Libya votes to keep religion out of politics


Libyan rebels from Benghazi disembark from a ship at the harbour of Tripoli to reinforce opposition forces in the capital on August 27, 2011, as fighting was still under way on various fronts in Libya, with the insurgents working to consolidate their hold on Tripoli and its suburbs. Muammar Gaddafi has offered to enter into negotiations with the rebels over the formation of a transitional government, according to reports.



Two months before Libya is set to have its first general elections since Libyan dictator Muammar Gaddafi was overthrown last year, the country's ruling National Transitional Council issued a surprise new law today that's meant to keep religion out of politics. The law bans political parties that are based on religious principles, the Associated Press reported

“Parties shouldn’t be based on ethnic or religious ideologies,” spokesman Mohammed al-Hareizi told the AP. “We don’t want the government to be divided by these ideological differences.”

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In March, Libya's Muslim Brotherhood and other Islamists formed a new political party, called the Freedom and Development party, but it is unclear how this new law will affect the party, BBC News reported. The party is Libya's most organized political group, and analysts had expected it to be an influential new player in Libya's politics.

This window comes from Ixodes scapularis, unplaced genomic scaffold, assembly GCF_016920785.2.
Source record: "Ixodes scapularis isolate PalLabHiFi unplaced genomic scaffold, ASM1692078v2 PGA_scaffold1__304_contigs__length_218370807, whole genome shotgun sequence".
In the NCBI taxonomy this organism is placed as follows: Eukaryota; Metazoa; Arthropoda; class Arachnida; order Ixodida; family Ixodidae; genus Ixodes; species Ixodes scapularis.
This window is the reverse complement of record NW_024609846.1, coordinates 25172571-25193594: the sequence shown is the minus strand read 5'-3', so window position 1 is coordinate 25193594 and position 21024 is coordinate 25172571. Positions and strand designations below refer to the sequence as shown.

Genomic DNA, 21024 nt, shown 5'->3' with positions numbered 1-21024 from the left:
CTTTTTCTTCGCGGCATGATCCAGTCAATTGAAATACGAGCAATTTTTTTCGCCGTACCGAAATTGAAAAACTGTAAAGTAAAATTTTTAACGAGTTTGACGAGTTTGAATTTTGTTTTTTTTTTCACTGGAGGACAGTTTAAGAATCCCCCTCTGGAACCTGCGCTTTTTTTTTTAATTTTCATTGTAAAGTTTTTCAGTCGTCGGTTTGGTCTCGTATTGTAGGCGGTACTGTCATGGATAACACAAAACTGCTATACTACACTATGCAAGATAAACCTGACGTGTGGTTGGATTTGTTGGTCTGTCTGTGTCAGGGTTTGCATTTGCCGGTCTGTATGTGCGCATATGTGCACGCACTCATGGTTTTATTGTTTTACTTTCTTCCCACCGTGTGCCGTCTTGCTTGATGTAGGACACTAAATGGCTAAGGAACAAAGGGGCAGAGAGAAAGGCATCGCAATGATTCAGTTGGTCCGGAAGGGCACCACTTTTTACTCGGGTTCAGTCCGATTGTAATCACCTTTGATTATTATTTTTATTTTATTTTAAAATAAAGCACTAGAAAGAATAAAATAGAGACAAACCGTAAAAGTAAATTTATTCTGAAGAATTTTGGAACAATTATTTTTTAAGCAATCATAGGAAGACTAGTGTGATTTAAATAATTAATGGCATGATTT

After Arab Spring, Islamists have performed strongly in post-uprising elections in Tunisia, Egypt and Morocco. Libya's own National Transitional Council has previously indicated that the country will be run in accordance with sharia, the religious law of Islam, Reuters reported

The Muslim Brotherhood spoke out against the new law. "This kind of clause is only useful in countries where there exists many religions, not in Libya where most people are religious Muslims," a spokesman for the Freedom and Development party told Reuters.

But others welcomed the new ban, the Daily Telegraph reported

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Tagged: Middle East.